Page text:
On the rise: Five polio cases surface in FATA

The new polio cases have taken the total to 115 cases this year

Our Correspondents August 14, 2014


The National Institute of Health (NIH) Islamabad confirmed five more wild type-1 polio cases in the Federally Administered Tribal Areas on Wednesday, taking the total number of cases to 115 during the current year.  

According to the hospital authorities, the first victim is an 18-month-old boy, Abdul Rauf, from the Aka Khel village in Bara. The second victim, Hazeena, is 12-month-old and also belongs to Bara tehsil from the ShaaDal village.

Mihadullah from Rasool Khan was also tested positive for poliovirus. The fourth victim is 18-month-old Masood from Khushali, village Khushali Wazir.  Eighteen-year-old Fida Rehman from Tal area, tehsil Miran Shah also contracted the virus.

Confirming the cases a FATA Expanded Programme on Immunisation (EPI) official said that the victims had not been inoculated. He added that last year 39 polio cases were reported in Pakistan in over eight months while this year the cases have reached 115.

In Pakistan so far 115 polio cases have surfaced, of which 84 have been reported from Fata. Across Fata 61 cases have been reported from North Waziristan, eight from South Waziristan, 13 from Khyber Agency and two from FR-Bannu.

Similarly, 19 polio cases have been reported from K-P—eight from Peshawar, nine from Bannu, one from Mardan and one from Lakki Marwat.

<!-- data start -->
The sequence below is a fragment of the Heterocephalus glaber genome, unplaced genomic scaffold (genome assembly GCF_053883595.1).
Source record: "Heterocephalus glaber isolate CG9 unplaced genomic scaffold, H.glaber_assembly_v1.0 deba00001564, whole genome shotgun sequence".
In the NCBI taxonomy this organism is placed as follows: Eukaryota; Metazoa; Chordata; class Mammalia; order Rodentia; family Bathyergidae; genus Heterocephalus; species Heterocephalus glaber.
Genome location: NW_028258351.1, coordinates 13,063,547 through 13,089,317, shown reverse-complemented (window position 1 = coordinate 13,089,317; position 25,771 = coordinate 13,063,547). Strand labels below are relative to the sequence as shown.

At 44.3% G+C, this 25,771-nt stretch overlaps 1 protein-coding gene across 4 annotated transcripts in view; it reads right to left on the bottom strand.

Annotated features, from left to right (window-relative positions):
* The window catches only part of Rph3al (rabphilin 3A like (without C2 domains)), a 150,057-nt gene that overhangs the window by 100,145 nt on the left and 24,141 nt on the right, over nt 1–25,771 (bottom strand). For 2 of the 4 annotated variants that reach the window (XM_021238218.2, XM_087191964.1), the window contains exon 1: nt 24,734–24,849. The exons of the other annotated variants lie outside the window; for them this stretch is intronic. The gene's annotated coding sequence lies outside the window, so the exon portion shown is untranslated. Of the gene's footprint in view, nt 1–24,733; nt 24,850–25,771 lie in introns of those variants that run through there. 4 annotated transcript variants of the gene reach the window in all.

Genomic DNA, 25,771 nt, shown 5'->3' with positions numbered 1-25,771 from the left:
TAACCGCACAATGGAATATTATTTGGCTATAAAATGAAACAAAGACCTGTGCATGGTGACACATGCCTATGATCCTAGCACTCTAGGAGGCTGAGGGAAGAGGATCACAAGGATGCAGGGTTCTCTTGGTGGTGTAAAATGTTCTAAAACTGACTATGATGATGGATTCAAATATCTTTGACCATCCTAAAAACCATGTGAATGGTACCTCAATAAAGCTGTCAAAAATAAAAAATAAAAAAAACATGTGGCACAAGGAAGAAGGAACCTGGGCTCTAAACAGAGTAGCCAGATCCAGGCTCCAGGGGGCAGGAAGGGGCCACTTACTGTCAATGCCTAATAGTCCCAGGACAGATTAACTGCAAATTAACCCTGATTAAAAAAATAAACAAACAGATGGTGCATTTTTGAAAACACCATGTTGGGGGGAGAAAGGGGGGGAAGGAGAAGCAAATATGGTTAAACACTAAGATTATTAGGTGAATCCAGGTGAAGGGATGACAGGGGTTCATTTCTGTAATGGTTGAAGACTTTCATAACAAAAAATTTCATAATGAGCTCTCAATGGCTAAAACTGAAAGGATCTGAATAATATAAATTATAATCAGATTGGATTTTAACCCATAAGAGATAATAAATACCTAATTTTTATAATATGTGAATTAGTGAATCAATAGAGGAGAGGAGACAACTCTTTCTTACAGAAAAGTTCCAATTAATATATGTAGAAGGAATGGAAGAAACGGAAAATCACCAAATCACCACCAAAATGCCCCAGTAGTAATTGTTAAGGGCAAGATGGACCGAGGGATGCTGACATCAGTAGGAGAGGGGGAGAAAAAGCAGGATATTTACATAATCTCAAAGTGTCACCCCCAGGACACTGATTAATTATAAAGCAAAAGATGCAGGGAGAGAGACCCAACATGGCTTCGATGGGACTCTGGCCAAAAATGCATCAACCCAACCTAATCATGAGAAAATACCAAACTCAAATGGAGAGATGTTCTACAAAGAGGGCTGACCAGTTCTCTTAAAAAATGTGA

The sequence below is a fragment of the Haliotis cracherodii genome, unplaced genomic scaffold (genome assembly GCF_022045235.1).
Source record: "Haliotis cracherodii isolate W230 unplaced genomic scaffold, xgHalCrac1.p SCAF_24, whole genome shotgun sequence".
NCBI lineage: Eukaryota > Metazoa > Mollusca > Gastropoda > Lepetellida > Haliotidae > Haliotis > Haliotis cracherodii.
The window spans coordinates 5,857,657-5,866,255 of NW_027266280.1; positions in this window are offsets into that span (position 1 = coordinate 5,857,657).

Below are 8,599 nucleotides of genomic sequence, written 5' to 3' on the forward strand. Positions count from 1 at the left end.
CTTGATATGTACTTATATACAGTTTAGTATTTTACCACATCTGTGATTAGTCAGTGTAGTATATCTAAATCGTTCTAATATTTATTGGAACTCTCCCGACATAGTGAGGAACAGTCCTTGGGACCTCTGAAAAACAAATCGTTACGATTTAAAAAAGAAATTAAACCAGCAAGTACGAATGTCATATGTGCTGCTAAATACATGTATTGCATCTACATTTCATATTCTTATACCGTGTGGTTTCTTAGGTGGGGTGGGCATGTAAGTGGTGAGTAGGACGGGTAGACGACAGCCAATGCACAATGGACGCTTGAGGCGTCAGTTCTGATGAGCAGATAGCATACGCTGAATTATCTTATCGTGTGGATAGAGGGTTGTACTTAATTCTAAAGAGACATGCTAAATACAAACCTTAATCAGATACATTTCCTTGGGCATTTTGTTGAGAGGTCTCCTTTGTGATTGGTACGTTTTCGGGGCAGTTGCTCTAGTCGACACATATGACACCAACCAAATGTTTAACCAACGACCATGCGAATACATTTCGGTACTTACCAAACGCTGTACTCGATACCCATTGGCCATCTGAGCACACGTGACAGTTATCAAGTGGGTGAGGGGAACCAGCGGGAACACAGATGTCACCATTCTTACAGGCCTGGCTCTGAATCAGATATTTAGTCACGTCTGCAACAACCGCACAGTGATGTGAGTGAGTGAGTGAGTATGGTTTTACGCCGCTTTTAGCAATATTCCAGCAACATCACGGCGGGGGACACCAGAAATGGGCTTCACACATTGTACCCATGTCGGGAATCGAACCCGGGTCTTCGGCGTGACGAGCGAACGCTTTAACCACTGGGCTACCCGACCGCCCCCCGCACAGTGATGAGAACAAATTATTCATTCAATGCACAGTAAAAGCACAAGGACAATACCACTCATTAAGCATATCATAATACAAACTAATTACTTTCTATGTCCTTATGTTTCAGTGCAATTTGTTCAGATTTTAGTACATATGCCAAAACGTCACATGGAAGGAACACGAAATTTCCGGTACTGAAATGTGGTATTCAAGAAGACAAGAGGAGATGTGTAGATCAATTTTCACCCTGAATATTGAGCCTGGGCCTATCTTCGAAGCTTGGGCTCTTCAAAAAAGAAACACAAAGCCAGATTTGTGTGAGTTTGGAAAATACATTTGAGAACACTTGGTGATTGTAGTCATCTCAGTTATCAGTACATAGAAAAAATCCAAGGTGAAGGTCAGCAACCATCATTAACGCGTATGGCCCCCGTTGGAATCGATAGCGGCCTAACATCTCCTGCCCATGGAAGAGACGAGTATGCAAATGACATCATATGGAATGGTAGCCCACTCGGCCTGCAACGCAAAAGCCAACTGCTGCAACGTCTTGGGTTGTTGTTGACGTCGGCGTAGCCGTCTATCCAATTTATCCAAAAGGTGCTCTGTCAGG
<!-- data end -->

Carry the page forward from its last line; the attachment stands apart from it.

Sindh confirmed 10 polio cases of which one case each was reported from Baldia Town, Orangi, Site, Landhi and North Karachi while, four cases were confirmed from Gadap Town. Another case was confirmed from Sanghar  One case each was reported from Punjab and Balochistan.

Talking to The Express Tribune, National EPI Manager Dr Rana Safdar said that polio cases were expected to rise as the children in the region have remained inaccessible for over two years.

He said that so far four special anti-polio drives have been carried out in Bannu, FR Bannu, Kharak, Hangu to vaccinate the internally displaced persons’ children.

“It is a fact that due to the inaccessibility the polio virus is active in that area but now the quality anti-polio drives are the last strand of hope to reduce the number of cases within four to six weeks,” he said.

He however, added that the positive sign was that cases were being detected directly in NWA as earlier the victims had to be brought to Peshawar for verification.

Dr Safdar said that after confirmation of polio cases from relatively low risk zones of the country, the Prime Minister’s Polio Cell had written a letter to all the provincial health departments directing them to improve the quality of their polio campaigns.

Published in The Express Tribune, August 14th, 2014.


Replying to X

Comments are moderated and generally will be posted if they are on-topic and not abusive.

For more information, please see our Comments FAQ